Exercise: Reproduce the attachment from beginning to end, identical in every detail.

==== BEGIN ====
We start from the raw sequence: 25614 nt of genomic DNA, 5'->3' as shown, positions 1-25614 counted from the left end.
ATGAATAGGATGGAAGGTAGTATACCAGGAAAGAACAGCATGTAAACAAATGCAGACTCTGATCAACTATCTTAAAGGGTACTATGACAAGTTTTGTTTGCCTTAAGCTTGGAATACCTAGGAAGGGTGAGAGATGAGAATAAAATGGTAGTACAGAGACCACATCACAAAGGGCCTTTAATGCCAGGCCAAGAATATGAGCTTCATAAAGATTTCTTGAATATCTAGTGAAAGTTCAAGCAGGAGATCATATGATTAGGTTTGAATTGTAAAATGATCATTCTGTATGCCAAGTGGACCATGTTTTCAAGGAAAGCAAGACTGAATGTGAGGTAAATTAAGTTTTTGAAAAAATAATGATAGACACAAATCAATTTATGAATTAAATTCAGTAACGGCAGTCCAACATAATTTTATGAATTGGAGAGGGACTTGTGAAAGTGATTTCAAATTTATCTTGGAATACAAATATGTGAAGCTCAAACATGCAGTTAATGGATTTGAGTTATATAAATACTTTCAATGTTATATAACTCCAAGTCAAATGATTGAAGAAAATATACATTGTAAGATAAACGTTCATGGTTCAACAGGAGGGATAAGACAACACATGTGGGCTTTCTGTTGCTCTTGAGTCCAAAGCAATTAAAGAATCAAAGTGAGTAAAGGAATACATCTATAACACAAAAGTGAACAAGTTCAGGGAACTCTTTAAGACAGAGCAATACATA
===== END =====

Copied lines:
We start from the raw sequence: 25614 nt of genomic DNA, 5'->3' as shown, positions 1-25614 counted from the left end.
ATGAATAGGATGGAAGGTAGTATACCAGGAAAGAACAGCATGTAAACAAATGCAGACTCTGATCAACTATCTTAAAGGGTACTATGACAAGTTTTGTTTGCCTTAAGCTTGGAATACCTAGGAAGGGTGAGAGATGAGAATAAAATGGTAGTACAGAGACCACATCACAAAGGGCCTTTAATGCCAGGCCAAGAATATGAGCTTCATAAAGATTTCTTGAATATCTAGTGAAAGTTCAAGCAGGAGATCATATGATTAGGTTTGAATTGTAAAATGATCATTCTGTATGCCAAGTGGACCATGTTTTCAAGGAAAGCAAGACTGAATGTGAGGTAAATTAAGTTTTTGAAAAAATAATGATAGACACAAATCAATTTATGAATTAAATTCAGTAACGGCAGTCCAACATAATTTTATGAATTGGAGAGGGACTTGTGAAAGTGATTTCAAATTTATCTTGGAATACAAATATGTGAAGCTCAAACATGCAGTTAATGGATTTGAGTTATATAAATACTTTCAATGTTATATAACTCCAAGTCAAATGATTGAAGAAAATATACATTGTAAGATAAACGTTCATGGTTCAACAGGAGGGATAAGACAACACATGTGGGCTTTCTGTTGCTCTTGAGTCCAAAGCAATTAAAGAATCAAAGTGAGTAAAGGAATACATCTATAACACAAAAGTGAACAAGTTCAGGGAACTCTTTAAGACAGAGCAATACATA